‘All in the Family’ Creator Norman Lear Opens Up About Facing Show’s Critics

by Lauren Boisvert

“All in the Family” has long been considered one of television’s greatest shows; it ranked number 4 in TV Guide’s 50 Greatest Tv Shows of All Time. The Writer’s Guild of America called it the fourth-best written TV series ever. High accolades for a show that critics initially didn’t like.

Recently, Seth Myers spoke with “All in the Family” creator Norman Lear. They discussed his new book about the show, as well has his writing techniques and critics’ initial reactions to the show.

“[All in the Family] was not universally loved by critics when it came out […] Do you remember why people didn’t like it right out of the gate?” Myers asked 99-year-old Norman Lear.

Lear replied, “[They] didn’t understand the reason for a bigot as the center of a show.” Archie Bunker was a notorious bigot, but the center of the show was putting him in situations so he could learn and grow. He sometimes showed his emotional side that he tried adamantly to hide from others. Lear went on to tell a story about a critic who wrote a scathing review in The New York Times. A week later, the critic wrote another review rescinding on her initial review. She said she “understood the show better.”

Myers asked, “How many times have you had a critic change their mind in your 100 years?”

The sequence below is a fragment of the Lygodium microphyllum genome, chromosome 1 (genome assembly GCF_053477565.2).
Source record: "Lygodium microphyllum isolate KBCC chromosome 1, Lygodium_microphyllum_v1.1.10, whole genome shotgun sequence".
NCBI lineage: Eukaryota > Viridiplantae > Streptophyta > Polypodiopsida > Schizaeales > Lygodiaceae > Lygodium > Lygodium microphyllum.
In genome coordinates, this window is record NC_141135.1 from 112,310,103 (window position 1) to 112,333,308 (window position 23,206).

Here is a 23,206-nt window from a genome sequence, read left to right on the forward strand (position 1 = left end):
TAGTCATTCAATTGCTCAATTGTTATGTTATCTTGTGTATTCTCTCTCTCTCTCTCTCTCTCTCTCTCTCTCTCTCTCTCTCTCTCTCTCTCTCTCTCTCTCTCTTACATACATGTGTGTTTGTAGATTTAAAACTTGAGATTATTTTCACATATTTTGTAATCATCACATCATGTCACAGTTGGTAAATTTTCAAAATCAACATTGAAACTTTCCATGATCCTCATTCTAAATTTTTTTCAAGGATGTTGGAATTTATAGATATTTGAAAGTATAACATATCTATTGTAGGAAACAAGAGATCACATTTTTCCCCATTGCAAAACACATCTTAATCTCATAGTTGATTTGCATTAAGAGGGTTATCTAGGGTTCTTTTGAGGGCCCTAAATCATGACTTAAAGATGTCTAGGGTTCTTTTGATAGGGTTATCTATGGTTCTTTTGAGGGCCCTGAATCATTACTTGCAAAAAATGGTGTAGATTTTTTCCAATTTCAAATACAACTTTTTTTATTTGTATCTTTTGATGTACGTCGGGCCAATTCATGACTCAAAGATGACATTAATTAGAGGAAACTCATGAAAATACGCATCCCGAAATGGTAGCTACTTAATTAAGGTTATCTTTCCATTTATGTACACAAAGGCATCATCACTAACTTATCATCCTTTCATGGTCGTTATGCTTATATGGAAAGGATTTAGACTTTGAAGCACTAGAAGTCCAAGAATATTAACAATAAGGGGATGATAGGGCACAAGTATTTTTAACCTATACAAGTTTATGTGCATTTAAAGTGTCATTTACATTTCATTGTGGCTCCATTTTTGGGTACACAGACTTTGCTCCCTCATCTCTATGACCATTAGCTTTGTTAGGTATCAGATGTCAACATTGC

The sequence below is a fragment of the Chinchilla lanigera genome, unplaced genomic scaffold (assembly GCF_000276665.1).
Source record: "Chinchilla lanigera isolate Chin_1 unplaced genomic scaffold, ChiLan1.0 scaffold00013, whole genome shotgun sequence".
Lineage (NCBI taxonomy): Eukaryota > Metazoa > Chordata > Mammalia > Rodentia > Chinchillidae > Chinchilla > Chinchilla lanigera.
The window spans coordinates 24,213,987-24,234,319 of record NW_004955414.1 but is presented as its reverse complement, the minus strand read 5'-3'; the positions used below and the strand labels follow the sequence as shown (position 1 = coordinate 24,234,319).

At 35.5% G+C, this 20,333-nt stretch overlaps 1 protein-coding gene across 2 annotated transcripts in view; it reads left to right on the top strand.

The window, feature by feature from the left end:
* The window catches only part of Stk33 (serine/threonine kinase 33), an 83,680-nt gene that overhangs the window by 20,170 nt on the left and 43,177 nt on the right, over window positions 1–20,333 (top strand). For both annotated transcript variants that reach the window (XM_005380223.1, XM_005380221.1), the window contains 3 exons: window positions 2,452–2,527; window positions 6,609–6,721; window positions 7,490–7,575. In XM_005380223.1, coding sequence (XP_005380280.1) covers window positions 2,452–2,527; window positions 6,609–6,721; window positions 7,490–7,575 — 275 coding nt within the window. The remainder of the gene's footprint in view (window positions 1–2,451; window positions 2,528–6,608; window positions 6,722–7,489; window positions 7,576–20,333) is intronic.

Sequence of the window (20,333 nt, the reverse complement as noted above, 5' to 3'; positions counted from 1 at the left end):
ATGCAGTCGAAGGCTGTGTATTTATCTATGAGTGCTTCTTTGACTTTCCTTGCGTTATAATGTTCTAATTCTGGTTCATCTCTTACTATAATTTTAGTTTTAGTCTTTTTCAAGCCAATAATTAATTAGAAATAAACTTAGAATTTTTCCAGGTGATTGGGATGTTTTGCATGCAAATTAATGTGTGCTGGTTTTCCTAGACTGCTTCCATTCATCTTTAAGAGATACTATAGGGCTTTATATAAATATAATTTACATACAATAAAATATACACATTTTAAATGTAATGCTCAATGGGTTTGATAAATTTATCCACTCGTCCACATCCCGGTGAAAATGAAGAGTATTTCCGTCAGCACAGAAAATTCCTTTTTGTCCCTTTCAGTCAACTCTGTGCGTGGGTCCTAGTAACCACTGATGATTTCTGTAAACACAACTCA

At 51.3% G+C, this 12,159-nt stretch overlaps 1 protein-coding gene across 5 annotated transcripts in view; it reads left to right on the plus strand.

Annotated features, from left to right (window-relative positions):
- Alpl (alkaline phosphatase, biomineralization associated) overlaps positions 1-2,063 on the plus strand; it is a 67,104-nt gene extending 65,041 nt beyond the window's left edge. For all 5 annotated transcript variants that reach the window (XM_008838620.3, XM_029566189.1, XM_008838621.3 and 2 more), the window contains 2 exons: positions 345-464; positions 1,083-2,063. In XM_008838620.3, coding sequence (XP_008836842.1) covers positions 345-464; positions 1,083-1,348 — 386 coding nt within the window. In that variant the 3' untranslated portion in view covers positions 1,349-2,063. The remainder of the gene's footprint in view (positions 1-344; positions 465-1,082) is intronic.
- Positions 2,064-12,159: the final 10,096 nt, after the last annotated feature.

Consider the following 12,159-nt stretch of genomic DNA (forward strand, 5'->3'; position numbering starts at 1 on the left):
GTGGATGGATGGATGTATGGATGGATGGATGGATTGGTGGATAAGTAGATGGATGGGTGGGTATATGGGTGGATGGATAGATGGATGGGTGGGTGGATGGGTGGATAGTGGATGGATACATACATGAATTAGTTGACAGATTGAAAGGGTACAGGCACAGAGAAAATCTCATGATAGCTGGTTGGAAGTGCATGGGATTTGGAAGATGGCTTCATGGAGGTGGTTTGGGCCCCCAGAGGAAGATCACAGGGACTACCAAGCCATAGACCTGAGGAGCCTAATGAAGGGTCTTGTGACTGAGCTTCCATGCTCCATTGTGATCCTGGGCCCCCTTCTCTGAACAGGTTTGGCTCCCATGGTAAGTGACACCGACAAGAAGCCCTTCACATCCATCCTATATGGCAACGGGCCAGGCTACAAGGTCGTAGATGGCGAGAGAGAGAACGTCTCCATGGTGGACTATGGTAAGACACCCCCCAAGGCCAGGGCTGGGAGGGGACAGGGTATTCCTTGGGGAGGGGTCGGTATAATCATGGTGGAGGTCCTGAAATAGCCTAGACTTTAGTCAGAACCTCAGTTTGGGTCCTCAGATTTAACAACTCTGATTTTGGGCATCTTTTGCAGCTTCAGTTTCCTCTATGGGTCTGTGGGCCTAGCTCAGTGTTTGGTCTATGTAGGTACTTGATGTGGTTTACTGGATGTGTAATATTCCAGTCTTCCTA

To which Lear replied, “That was it.”

Norman Lear Discusses Memorable Fan Mail

Seth Myers asked Norman Lear if there was any fan mail that he remembered receiving with any fondness, and Lear had a great answer.

“I remember a piece of mail where it called me the number one enemy of the American family in our generation,” Lear replied. Harsh words, but even harsher when he tells the audience where they came from.

“I realized later that […] the guy who wrote it is on the air, and he’s a reverend,” Lear continued. It was Jerry Falwell; a prominent televangelist and conservative activist, he started the Thomas Road Baptist megachurch in the late 50s until the early 80s. He had a TV and radio show called the Old-Time Gospel Hour. And, apparently, he didn’t like Norman Lear.

“Then I heard from [televangelist] Pat Robertson,” Lear went on, “who certified that Falwell was correct.”

It’s true that “All in the Family” was a rare show that tackled controversial topics in a time where those things were swept under the rug. Topics like racism, antisemitism, infidelity, rape, abortion, the feminist movement, and the Vietnam War, among others. It paved the way for other shows to present those themes in both dramatic and comedic formats. Most importantly, it allowed its viewers to learn lessons through its characters.